Friday, 4 June 2010

Exporting jobs

It's not often that spam e-mails attract my interest, but one I received yesterday did. It was advertising this event, a conference to help the private sector to 'Prepare Now for the Coalition Government’s Significant Push on Outsourcing'. The e-mail also said that the event "will examine various outsourcing models (including off-shoring)".

I know a little about outsourcing. I found myself 'outsourced' in 1996, and then sat on the other side of the fence when I went on to manage parts of transition projects, as my new employers helped other companies to 'outsource' their IT in our direction.

In theory, the process allows organisations to concentrate on their core business – the bit that they're allegedly best at - and let experts in other fields take over the running of the rest. In theory, it allows the companies to which work is outsourced to gain benefits from economies of scale as they combine operations from a number of different organisations into larger teams, and share expertise. And, again in theory, that allows them to 'share' those savings with the outsourcing organisation.

The practice doesn't always live up to the theory of course. The companies taking on the work and staff, unsurprisingly, have more experience in drawing up the contracts and service level agreements than do their customers. And once the service to be provided is tightly defined, it's not unknown for the customer to find that 'contract variations' are expensive animals.

It's not going too far to suggest that, sometimes, it's the contract variations which make all the profit, after the base contract has been sold as a 'loss leader'. Such variations also make it difficult to know whether the original employer has actually saved money or not - they've often paid less for the defined service, but more by the time the 'extras' are added in. Whether there are real 'savings' often depends on how the numbers are presented – but I suppose that is what bean-counters are for.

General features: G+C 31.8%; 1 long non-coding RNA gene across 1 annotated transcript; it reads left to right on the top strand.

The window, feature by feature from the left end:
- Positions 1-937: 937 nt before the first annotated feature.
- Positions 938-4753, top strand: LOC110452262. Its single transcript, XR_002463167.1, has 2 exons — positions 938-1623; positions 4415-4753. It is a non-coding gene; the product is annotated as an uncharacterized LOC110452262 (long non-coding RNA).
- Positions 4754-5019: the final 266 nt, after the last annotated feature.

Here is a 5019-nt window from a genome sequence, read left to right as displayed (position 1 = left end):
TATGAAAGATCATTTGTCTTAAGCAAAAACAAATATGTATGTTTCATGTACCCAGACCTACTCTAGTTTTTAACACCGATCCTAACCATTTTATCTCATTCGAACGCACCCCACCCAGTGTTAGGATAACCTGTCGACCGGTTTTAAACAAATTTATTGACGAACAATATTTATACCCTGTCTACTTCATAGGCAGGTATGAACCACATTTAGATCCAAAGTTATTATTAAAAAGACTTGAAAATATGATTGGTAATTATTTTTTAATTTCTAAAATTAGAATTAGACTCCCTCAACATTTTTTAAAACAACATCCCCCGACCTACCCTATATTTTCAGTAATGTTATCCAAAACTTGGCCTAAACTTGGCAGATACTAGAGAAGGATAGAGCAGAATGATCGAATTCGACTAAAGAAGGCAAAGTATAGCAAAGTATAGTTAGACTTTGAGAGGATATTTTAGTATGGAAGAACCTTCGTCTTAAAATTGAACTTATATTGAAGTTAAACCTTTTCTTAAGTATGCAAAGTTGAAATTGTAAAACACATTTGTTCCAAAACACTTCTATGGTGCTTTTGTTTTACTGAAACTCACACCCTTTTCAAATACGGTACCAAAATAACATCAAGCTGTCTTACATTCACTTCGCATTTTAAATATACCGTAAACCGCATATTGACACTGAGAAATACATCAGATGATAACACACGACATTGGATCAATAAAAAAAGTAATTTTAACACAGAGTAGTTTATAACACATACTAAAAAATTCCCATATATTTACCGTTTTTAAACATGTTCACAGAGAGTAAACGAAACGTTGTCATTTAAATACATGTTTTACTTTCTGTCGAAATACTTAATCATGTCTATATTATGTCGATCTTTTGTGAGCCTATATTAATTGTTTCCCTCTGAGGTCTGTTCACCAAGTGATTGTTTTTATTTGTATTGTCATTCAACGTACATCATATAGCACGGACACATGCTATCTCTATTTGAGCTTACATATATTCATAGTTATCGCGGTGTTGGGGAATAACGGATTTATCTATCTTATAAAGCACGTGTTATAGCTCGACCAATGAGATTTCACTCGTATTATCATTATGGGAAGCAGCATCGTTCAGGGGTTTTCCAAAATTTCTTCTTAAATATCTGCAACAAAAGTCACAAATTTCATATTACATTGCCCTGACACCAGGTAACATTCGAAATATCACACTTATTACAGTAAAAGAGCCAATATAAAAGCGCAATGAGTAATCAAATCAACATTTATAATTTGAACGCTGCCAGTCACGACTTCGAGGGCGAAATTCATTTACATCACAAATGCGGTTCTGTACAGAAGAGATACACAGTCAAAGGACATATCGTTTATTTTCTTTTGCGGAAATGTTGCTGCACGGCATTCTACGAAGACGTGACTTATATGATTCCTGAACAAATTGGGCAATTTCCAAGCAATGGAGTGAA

There are other ways in which the contractors can squeeze profit out of the situation as well. One is by working the employees harder – more hours for no more pay, for example - and another is by worsening their terms and conditions. The second is supposed to be prevented by TUPE regulations, but staff wastage over time combined with new recruitment can reduce the average staff cost without breaking TUPE rules. And TUPE rules themselves are not as insurmountable as some believe.

The other aspect of all this is 'off-shoring'. It means taking a service currently provided by staff in the UK, and transferring it to another country, where labour costs are lower. There's no doubt that there are direct savings to the customer organisation and increased profits for the contracting organisation - but what about the wider economic questions?

If the staff made redundant are snapped up by other employers at similar rates of pay to those they previously enjoyed, then there can be an overall plus to the UK economy. But if they end up claiming JSA, then the 'savings' made by one government department can quite easily turn into increased expenditure for the DWP.

Clearly, there are those in the private sector who believe that government spending cuts will create new opportunities for off-shoring, and they will rush to seize them. But do we really want government to be saving money by exporting public sector jobs, which is effectively what this would mean? It'll be interesting to see how Conservative and Lib Dem apologists explain why this would be in the national interest.


Anonymous said...

Perhaps the Westminster government will outsource the control system for the boron rods in Wylfa B to the same firm that was outsourced for the blowout preventors BP used off the coast of Louisiana ? That would "save" more public money than the LibDems saved outsourcing IT in Swansea !!

John Dixon said...

I'm sure that the company concerned have lawyers actively engaged in demonstrating that they fully abided by the relevant service level agreement. ;)